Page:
3. I love looking at maps. I get enjoyment from buying the most recent road atlas from Rand McNally. I’ll open it up to a state at random and just look around at town names and things like that. There are some towns with really weird names out there. For example, there’s a town in New Mexico called Truth or Consequences. You gotta wonder how it got that name. There’s one here in my home state of Arkansas called Toad Suck. No, I ain’t lying. Look it up. They have a festival called Toad Suck Daze. It that don’t put you in a daze, I don’t know what will. Just a little ways east of Dodge City, Kansas is the world’s largest hand-dug well. Kansas also has the world’s largest ball of sisal twine (I don’t know what sisal twine is), and not far from there, close to the small town of Lebanon, is the geographical center of the conterminous U.S. Oh, and the Little House on the Prairie is in southern Kansas. In fact, Kansas has a lot of sites like that, but according to my brother (I’ve never been to Kansas), that’s about all it has. I’m not sure why maps fascinate me so much. Just one of my little quirks, I guess.
  4. I sometimes think I should have been a meteorologist. Storms, and tornadoes in particular, fascinate me. I used to have a pretty good collection of tornado videos, including the one known as the Kansas Turnpike Video, where a news team filmed a tornado going right over them. It was a small one, but it’s still something to watch. I’m sure it’s on YouTube or somewhere like that if you’d like to watch it. I’ve never thought to try. I liked the movie Twister, despite all its dramatic inaccuracies. Watching Twister and then learning about real tornadoes is something like watching Miami Vice and then watching a documentary like Cocaine Cowboys. Sure, Vice is exciting, and I love Scarface, but when you see what was really going on in South Florida during the late ’70s and early ’80s, Miami Vice becomes a pioneering TV show and that’s about it. It’s the same with Twister and footage of what real tornadoes can do: it’s nothing short of amazing. But, see, I wouldn’t want to be one of those guys who delivers the TV weather. I don’t want to work in the studio for The Weather Channel. Put me out there in Oklahoma and Kansas and let me chase them suckers. That’s where the real fun would be.
  5. My favorite comic strip has got to be Calvin and Hobbes, followed closely by The Far Side. None of our local papers run either of these comics anymore. I know that Gary Larson, who wrote Far Side, retired from comics and wrote some kids’ books. I’m not sure about Bill Watterson. I know he says in The Tenth Anniversary Calvin and Hobbes Book that he never allowed his characters to be licensed, and he was pretty derogatory of the comics world in general, so he may have stopped as well. I found a site online (and I’m sure there’s more than one) that posted lots of new comics every day, everything from Beetle Bailey to Mary Worth and all the ones in between. In the current crop of comics, I’d have to say Pearls Before Swine is my favorite. It’s got that off-beat humor that I really like. Cul De Sac probably has the weirdest kids on the planet, hands down. They’re not so much funny as just out there. For good old-fashioned humor, I’d have to say Pickles is best. And Zits never fails to get a laugh, along with Leann.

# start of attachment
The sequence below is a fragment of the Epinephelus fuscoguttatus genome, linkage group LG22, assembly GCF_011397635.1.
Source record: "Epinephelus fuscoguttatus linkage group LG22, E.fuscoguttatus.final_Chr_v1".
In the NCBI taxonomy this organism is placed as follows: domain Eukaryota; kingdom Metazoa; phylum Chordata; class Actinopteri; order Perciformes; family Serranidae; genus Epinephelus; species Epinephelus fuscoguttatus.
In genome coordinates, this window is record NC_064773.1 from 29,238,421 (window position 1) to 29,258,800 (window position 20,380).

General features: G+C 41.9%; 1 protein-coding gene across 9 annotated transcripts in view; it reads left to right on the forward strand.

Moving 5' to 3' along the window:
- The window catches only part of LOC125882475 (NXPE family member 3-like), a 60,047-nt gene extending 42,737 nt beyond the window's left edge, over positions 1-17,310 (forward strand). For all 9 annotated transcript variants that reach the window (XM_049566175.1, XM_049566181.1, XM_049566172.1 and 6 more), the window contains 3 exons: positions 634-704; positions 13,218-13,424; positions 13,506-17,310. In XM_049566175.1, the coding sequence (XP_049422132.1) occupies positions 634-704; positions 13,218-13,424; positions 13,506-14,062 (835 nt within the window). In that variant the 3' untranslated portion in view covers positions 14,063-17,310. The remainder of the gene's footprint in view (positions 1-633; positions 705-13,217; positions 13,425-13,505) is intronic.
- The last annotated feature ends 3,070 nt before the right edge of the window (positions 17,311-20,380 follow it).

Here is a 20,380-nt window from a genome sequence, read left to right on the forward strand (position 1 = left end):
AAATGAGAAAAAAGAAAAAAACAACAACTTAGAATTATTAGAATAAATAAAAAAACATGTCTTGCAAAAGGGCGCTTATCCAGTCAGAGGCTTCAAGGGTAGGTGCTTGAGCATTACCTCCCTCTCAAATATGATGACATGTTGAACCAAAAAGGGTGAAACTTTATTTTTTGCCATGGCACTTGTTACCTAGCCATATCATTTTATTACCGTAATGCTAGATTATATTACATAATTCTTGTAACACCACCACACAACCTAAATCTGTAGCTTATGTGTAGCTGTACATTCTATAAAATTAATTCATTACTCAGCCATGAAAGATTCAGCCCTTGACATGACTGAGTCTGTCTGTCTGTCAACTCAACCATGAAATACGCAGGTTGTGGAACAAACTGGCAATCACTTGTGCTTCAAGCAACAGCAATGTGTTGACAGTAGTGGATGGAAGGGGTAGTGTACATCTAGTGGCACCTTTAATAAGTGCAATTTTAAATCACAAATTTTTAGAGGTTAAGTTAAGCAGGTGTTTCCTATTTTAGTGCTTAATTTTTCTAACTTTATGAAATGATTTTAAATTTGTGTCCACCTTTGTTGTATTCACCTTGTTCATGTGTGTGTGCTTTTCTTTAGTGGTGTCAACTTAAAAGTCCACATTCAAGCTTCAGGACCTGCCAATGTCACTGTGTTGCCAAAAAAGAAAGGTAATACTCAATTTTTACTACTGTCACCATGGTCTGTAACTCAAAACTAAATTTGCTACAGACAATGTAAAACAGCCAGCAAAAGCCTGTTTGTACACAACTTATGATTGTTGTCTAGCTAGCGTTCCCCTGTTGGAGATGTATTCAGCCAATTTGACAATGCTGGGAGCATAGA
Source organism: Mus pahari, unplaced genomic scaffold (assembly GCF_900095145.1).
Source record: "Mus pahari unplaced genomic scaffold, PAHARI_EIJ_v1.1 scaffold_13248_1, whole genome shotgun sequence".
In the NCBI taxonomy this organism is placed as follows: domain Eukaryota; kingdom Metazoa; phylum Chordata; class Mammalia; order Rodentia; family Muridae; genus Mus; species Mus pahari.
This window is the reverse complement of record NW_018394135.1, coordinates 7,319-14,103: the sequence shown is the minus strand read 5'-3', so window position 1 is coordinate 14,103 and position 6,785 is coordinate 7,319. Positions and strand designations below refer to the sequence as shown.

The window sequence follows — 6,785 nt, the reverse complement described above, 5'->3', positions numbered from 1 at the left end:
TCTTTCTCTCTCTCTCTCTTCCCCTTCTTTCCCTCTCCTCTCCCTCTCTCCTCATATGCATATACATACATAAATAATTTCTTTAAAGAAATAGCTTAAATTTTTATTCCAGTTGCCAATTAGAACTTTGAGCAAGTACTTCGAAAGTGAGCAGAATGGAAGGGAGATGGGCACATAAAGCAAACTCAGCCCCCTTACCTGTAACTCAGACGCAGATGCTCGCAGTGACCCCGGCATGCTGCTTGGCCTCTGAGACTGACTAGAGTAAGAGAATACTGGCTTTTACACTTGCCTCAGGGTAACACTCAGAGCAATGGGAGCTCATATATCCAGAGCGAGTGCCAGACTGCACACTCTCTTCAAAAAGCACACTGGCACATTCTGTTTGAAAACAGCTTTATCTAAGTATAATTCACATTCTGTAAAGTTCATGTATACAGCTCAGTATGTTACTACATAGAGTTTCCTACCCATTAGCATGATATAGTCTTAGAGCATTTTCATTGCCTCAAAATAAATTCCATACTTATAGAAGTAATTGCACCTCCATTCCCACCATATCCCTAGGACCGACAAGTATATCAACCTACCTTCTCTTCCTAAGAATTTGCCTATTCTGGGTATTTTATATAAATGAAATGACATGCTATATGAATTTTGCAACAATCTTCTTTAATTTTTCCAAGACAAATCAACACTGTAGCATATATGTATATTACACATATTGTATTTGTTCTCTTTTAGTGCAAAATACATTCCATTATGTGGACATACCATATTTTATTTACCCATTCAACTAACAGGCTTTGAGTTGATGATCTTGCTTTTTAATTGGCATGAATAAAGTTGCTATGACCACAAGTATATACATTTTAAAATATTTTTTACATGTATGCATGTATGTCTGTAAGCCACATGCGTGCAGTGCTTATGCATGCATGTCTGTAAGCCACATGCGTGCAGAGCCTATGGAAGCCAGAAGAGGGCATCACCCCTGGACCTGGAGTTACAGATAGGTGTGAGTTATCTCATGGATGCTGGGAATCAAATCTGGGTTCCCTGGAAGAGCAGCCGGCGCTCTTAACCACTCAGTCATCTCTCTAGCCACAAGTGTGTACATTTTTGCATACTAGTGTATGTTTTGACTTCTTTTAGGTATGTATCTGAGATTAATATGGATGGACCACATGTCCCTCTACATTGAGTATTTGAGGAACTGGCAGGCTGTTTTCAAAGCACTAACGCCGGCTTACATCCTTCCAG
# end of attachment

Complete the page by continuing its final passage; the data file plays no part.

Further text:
6. I don’t own a suit and tie. What does that say about me?
  7. I’m such a boring person that I can’t come up with seven interesting things about myself. I’ve never been good at these kinds of things. I’ve always hated those questions on job apps that ask you to evaluate yourself, because it seems to me if you rate yourself too highly, you’re arrogant and if you don’t your self-esteem is too low to interest an employer. I worked as a security guard at a nuclear plant back in the ’80s and they made us take the MMPI as part of the application process. I won’t go into all the details of the MMPI if you’re not familiar with it, but suffice it to say it has to be the most ridiculous piece of drek I’ve ever been subjected to.


And there you have it. Or them. Are you ready for me to go back to talking about writing my crime novel yet? I know I am. This was harder than writing it has been. But I gave it a try. Next step is to find some blogs to give the award to and pay it forward, as the saying goes. I’ll get back to my novel next time around.